Lessons of What the Eye’s Don’t See

Macie McGinn
4 min readMay 16, 2022

What would you do if you discovered that the water you were drinking was poisonous? I know I would be very angry and do everything I could to change it. The Flint Water Crisis was a major problem for the community of Flint, Michigan. It all started when the government wanted a cheaper water supply that went to the town. Without proper procedures, the town’s water quickly became tainted with lead, which causes long term health problems like early onset dementia, mental and motor delays, and overall quality of life.

A local news article describing the severity of the water crisis

Dr. Mona Hanna was a pediatrician at Hurley Children’s Clinic in Flint, Michigan. She discovered the water was tainted with lead and knew something needed to be done about it. How does this relate to her position as a doctor and the health industry?

  1. Being a doctor, means finding the underlying issues.

A couple weeks ago, I was speaking to a close friend about her husband who had been diagnosed with prostate cancer. The conversation started because we were discussing terrible hospitals/doctors that we have encountered. Her story started with a doctor who chose to ignore her husbands elevated labs and hadn’t diagnosed her husband right then and there. He had seen a cardiologist a year later for a normal check up because heart disease runs in his family. As the heart doctor ran labs, he noticed his levels were pretty elevated and more test were ran. They discovered he did indeed have prostate cancer. Fast forward a few days, he returned to his regular doctor and asked why he didn’t notice this the year before when his labs were that high. They doctor had no response and then told him he had 6 months to live. Fast forward 4 years, he sees a different doctor and is alive and well with manageable symptoms.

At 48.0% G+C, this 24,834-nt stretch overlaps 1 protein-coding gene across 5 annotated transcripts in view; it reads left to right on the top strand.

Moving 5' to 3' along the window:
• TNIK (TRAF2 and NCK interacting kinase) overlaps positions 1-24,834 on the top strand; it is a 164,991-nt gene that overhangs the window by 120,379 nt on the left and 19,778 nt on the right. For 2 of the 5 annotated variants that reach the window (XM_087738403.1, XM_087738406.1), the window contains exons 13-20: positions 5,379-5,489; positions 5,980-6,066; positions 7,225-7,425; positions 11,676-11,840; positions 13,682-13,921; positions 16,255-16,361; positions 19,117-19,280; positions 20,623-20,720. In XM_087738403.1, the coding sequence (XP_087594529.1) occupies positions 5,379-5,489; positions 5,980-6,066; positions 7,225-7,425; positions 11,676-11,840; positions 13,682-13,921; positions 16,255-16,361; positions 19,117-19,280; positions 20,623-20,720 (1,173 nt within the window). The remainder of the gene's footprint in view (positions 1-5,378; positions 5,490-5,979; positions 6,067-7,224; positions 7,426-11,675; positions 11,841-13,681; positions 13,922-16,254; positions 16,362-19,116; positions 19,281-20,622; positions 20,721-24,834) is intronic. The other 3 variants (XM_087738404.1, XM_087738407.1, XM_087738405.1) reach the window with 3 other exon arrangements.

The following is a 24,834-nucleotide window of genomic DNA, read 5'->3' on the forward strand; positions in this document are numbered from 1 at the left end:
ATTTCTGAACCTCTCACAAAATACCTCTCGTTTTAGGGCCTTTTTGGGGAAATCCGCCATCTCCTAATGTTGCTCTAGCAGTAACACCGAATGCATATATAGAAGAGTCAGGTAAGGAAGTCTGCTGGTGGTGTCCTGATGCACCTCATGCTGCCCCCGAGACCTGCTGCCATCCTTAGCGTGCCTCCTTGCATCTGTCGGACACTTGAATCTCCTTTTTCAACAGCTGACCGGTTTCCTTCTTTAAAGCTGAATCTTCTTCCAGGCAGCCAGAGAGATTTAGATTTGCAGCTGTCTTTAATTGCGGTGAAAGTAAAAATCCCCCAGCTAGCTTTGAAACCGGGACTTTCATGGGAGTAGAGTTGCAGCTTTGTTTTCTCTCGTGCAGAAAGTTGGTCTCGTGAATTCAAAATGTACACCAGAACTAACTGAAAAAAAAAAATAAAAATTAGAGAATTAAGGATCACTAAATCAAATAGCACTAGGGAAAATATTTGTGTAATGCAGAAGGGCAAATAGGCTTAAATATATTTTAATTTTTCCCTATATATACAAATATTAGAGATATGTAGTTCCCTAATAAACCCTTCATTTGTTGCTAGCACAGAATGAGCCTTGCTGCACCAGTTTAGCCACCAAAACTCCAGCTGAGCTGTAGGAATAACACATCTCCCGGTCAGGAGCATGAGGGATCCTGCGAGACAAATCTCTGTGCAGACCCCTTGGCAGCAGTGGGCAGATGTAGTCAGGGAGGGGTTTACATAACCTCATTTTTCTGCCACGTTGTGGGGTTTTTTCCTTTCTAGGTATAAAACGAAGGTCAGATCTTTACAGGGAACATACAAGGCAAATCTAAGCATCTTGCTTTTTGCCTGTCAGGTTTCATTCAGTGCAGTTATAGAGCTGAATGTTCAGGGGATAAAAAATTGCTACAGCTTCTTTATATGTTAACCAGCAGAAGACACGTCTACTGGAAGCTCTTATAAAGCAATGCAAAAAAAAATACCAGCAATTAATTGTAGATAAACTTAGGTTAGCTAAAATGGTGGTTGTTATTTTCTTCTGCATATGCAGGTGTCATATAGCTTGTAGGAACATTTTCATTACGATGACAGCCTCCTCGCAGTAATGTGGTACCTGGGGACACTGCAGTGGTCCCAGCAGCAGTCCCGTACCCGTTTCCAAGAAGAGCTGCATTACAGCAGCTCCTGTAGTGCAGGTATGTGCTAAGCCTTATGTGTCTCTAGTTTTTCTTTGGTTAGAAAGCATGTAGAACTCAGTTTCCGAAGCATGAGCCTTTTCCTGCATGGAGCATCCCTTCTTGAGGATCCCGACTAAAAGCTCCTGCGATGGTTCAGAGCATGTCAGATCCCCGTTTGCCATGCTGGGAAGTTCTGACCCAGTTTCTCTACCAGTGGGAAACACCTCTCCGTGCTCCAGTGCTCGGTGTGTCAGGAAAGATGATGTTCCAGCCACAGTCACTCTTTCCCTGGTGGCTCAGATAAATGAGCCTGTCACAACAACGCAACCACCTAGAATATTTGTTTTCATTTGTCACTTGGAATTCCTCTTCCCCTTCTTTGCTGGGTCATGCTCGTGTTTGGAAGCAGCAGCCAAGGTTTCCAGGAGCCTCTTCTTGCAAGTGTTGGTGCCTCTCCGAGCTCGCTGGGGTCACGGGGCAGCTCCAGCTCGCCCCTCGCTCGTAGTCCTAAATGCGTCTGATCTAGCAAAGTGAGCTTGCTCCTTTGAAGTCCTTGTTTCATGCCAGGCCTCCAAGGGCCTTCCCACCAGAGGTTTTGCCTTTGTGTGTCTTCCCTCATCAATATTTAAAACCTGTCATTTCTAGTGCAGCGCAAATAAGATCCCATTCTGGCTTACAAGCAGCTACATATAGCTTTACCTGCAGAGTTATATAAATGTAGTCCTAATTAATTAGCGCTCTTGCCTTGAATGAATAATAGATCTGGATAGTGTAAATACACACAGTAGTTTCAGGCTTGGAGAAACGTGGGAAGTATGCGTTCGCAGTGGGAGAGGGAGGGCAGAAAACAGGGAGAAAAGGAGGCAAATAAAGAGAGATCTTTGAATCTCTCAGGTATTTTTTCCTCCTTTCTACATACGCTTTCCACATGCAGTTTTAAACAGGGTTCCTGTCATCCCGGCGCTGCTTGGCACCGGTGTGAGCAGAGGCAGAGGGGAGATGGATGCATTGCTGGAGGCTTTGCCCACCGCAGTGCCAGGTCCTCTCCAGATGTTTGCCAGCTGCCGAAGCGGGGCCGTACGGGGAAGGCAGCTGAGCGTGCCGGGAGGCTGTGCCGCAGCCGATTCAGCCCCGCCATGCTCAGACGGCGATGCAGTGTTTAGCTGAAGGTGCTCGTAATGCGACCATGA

Why is this story relevant?

A doctor’s job is to examine and accurately diagnose anyone who walks through their door. If my friends husband hadn’t seen a cardiologist, his cancer may have taken a turn for the worst. Without seeing the underlying issues, the doctor diagnosed what was seen with the visual eye. My friends husband was treated for high blood pressure and given a restrictive diet.

Now, not all doctors are bad… I personally have fantastic doctors, but Dr. Mona’s theory on teaching her medical students to look beyond the surface is exactly why it is important to find the cause. Doctors heal and treat people to give them a full, long life.

2. Water is essential to our everyday lives.

I really actually hate drinking water unless I feel I need it, but I will say nothing is better than a cold glass of ice water after a day of yard work. If you think about everything you do during your daily routine, how much of it includes water? Do you shower daily? Brush your teeth? Give your baby formula mixed with water? Take a bottle of water from home to work?

You get the point. We use water so much, daily, that we probably don’t even realize how much we do use it.

Contaminated water has grave dangerous to all life forms. Even the smallest amount of contamination can affect the quality of life.

Mona worked relentlessly to fix the Flint’s water crisis because she saw how it was affecting her patients and the community she worked for.

3. Rules and regulations need to be followed in order to avoid water contamination.

Now, I am no genius but if there are rules for walking across the street, I know there are rules for water regulation. The human species cannot survive without clean water. What this book taught me is that the government that overlooked this needed to be held responsible for the issue. People like Mona, shouldn’t have to fight so hard for what people need to survive on.


The Flint Water Crisis really opened a door for the health industry. Mona was a pediatrician that had to represent and vocalize for the community of Flint and fight for what is right. Water is a highly important resource that is used daily by everyone. Without it, human life form would not exist.